By Steve Gillies, Transformation Consultant, BT
Just over a year ago I was pleased to interview Shirley Campbell, Director for People & Organisation Development and a member of the Executive Leadership Team at Scottish Water on her vision based on Agile Working. At the time she was a passionate advocate of new ways of working, new technologies and modern leadership approaches. She had just launched and was leading a major change programme across the company. I got the chance to catch up with her this week.
Steve: Shirley, since our last interview we’ve had floods, a severe winter and now record breaking heat. The economy remains tough, the employment marketplace becomes more competitive every day and rate of new technology is just as fast paced as ever. Has any of this deterred you? Is Agile Working still part of the answer for Scottish Water?
Shirley: Yes, even more so. The ability to respond to and handle the unexpected is part of being an agile organisation. Our employees are dedicated to serving our customers. You can see this through the floods, snow and heat – all of these cause operational difficulties in the delivery of water and our employees work through them – often impacting their work life balance. The need to modernise our technology, introduce new ways of working and work more flexibly are just as real now as they were a year ago. Agile Working – in its many forms – is a fundamental part of our people strategy and the way ahead.
Steve: What progress have you made?
Shirley: The change programme has been great and the change team has been very effective. We’ve had many challenges but fought through them. Some of the results are very pleasing. We’ve had one of the fastest growths in the take up of on-line collaboration tools ever seen by BT Conferencing. Our employees are committed to reducing their travel time and we have improved our social business participation through tools like Microsoft SharePoint and Lync. More and more employees are working in an agile manner. Teams are starting to use knowledge sharing and collaboration tools. We have a growing network of SharePoint users and experts. In fact, we are up on every measure we set ourselves. We’ve still got a lot to do but one year on I have to be pleased with what has been achieved to date.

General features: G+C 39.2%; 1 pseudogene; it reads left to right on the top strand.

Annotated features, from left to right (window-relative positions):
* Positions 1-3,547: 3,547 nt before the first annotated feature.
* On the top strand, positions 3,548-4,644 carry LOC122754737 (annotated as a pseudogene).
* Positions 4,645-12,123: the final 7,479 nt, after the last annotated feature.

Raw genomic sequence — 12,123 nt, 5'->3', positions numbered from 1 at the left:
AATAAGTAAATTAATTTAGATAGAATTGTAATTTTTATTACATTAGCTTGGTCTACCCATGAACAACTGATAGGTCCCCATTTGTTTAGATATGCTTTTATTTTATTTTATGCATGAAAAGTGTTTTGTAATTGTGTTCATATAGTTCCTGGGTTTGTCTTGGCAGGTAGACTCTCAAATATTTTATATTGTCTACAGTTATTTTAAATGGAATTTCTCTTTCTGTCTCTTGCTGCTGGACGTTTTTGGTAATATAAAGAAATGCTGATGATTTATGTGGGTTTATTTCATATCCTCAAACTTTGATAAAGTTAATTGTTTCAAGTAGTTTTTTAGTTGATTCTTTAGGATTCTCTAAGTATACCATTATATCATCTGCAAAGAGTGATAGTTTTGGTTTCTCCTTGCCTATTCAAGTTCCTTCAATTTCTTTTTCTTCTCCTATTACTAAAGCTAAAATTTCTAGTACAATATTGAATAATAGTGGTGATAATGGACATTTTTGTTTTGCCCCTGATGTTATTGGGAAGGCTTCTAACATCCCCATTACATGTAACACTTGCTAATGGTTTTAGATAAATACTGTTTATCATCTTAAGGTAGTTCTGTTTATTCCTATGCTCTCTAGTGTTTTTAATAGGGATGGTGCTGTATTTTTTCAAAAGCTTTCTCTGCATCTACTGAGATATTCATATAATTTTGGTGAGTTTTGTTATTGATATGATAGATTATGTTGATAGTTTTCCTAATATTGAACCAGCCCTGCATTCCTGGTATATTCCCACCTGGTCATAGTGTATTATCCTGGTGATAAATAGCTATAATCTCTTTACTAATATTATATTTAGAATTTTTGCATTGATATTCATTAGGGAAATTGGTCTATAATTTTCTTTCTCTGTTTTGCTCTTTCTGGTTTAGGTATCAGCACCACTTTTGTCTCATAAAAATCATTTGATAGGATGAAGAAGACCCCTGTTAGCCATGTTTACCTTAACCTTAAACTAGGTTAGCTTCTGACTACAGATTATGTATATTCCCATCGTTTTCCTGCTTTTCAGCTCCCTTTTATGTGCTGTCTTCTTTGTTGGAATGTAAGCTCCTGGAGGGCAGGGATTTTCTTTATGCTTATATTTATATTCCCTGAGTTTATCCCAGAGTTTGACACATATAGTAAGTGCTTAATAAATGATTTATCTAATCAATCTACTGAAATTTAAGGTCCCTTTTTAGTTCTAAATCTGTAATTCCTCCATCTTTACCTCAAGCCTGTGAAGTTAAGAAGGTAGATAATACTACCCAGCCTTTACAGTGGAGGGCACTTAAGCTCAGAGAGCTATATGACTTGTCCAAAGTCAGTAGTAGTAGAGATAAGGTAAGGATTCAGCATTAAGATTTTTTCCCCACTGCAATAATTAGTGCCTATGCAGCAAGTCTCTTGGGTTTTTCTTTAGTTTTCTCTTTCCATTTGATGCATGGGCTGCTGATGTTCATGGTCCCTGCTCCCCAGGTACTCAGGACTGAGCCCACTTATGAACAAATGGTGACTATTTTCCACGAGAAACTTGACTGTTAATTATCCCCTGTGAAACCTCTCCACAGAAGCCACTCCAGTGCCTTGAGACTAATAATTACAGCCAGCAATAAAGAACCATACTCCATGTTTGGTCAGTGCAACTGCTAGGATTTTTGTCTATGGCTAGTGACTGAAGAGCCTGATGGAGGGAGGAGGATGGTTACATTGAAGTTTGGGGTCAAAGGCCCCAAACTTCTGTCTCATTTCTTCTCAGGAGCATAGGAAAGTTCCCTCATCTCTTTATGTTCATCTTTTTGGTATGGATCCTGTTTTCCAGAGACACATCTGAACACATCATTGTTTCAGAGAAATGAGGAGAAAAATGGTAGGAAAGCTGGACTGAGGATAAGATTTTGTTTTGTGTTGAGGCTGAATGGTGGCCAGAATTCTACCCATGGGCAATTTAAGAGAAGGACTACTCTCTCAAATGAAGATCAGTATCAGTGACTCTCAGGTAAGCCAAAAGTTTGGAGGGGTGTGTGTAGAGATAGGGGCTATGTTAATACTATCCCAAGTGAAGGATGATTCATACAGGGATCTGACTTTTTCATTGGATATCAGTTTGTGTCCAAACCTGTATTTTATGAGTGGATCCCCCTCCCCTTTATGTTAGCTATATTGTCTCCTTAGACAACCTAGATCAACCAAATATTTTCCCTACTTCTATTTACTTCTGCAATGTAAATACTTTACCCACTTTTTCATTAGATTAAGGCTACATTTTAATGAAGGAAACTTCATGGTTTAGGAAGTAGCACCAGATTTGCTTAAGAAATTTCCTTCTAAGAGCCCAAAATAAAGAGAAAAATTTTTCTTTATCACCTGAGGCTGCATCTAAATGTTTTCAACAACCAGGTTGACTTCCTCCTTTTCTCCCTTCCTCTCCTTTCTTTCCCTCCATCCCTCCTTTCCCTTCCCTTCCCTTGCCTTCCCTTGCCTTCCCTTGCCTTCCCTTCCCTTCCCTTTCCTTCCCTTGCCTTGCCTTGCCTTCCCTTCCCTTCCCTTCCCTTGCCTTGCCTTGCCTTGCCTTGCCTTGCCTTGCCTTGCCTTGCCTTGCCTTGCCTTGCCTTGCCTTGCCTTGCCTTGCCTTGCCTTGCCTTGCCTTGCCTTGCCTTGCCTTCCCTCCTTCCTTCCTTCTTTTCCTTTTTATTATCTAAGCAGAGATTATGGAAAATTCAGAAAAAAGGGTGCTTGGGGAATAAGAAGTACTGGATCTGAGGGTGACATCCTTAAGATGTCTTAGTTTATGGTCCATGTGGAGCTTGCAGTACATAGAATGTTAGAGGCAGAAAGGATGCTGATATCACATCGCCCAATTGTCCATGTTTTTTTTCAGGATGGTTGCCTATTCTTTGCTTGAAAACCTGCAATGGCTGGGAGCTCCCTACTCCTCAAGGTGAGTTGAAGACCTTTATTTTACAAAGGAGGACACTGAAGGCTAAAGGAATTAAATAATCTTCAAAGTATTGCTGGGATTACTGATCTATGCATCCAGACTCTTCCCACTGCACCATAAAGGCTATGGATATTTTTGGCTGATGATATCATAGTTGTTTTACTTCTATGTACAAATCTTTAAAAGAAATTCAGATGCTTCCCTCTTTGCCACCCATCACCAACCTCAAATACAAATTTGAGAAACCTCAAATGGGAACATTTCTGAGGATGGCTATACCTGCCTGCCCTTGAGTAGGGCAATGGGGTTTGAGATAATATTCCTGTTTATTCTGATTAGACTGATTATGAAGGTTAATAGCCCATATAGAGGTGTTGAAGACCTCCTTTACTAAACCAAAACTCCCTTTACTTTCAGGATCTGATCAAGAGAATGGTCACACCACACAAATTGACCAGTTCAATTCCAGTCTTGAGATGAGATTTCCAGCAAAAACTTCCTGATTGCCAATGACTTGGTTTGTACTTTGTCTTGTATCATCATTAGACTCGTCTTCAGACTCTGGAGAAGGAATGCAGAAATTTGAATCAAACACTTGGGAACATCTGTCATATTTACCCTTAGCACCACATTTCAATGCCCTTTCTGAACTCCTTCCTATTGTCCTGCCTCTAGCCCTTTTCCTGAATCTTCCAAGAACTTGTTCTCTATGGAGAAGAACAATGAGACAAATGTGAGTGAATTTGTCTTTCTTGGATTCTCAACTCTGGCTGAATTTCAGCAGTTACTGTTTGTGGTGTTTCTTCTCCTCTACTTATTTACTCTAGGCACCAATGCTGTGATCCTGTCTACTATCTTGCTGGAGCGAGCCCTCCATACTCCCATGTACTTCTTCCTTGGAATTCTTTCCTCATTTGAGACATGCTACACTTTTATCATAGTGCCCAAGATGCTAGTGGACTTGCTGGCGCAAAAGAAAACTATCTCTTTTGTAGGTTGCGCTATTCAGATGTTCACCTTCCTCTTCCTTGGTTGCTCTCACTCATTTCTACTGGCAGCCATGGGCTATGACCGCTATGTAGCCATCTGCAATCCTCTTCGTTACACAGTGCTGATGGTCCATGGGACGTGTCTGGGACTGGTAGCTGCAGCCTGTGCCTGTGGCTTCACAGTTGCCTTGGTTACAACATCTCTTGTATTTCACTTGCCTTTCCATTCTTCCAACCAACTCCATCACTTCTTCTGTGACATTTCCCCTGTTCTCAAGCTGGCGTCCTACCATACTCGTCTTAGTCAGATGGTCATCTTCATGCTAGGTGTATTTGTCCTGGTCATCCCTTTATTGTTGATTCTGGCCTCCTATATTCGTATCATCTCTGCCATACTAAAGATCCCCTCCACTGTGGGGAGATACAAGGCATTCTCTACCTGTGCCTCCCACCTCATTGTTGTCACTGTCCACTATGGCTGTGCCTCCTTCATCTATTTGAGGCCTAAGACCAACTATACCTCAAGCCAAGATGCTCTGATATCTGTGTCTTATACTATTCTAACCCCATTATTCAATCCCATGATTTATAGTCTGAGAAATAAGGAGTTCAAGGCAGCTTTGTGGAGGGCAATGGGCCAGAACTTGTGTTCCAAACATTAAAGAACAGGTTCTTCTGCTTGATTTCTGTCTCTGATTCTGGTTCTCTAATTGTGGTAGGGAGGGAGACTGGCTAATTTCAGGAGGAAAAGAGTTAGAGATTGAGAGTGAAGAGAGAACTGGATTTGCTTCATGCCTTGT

Steve: What has worked best?
Shirley: Building a multi-disciplined change team has been critical. Combining HR, Communications, Facilities Management and ICT into a blended force for change has been essential. And, we have really benefited from employee engagement. Like all transformations that require behavioural change it can raise levels of anxiety at the same time as being exciting. I’m really glad we put so much effort into employee engagement – involving them at every level and at every important stage. It has paid back many times over.
Part of our agile working delivery strategy has been to opportunistically leverage our new state of the art building – The Bridge. We’ve used it to introduce new technology and new working practices. We saw the new building as a chance to adopt new ways of working and employees have embraced the opportunity. The design of the new building and how we use it has been a very effective collaborative effort.
Having an overall clear vision has also been essential – and the commitment to stick with it when the going gets tough. Our vision is based on a set of strong agile working principles aligned with Scottish Water’s key goals and aspirations – every decision we make is tested against them.
Steve: Do you think you would be as far forward without the involvement and cooperation of employees?
Shirley: No. Leading people through change well is vital
Steve: Finally, what would you have done differently and what’s next for Agile Working in Scottish Water?
Shirley: Some things have taken more time than I thought they would. The coordination of technology, building design with the need to take people through a cultural shift takes a lot of time but it’s worth it.
In retrospect I would have started some of the changes earlier – particularly some of the technology delivery projects. Training people to use the new agile technologies to maximise their performance and productivity is also critical.
For Scottish Water it will be more of the same in the next year. We’ll complete our roll out of Agile Working, learn and reflect on our experiences and then take it to the next level. More emphasis will be placed on how the Agile Working Programme can improve our collaboration, team working and knowledge sharing. It’s an even more exciting phase than the first one. And, we’ll see the benefits of using our new agile capabilities in working with partners and customers. It was always an inside-out strategy – first, we up our own game by making Scottish Water a great place to work and then we extend. I have no doubt that Agile Working will be a success contributing to the working environment, our organisational health and resilience, strategic business goals and regulatory challenges.
I’ve been delighted to have been closely involved in the Scottish Water Agile Working Programme to date. You can tell when a major change programme is delivering by the continuous knocking down of milestones and the delivery of promises but I’m more impressed with the sustained commitment and energy of Scottish Water leaders – at all levels of the company. I look forward to the next period of change.
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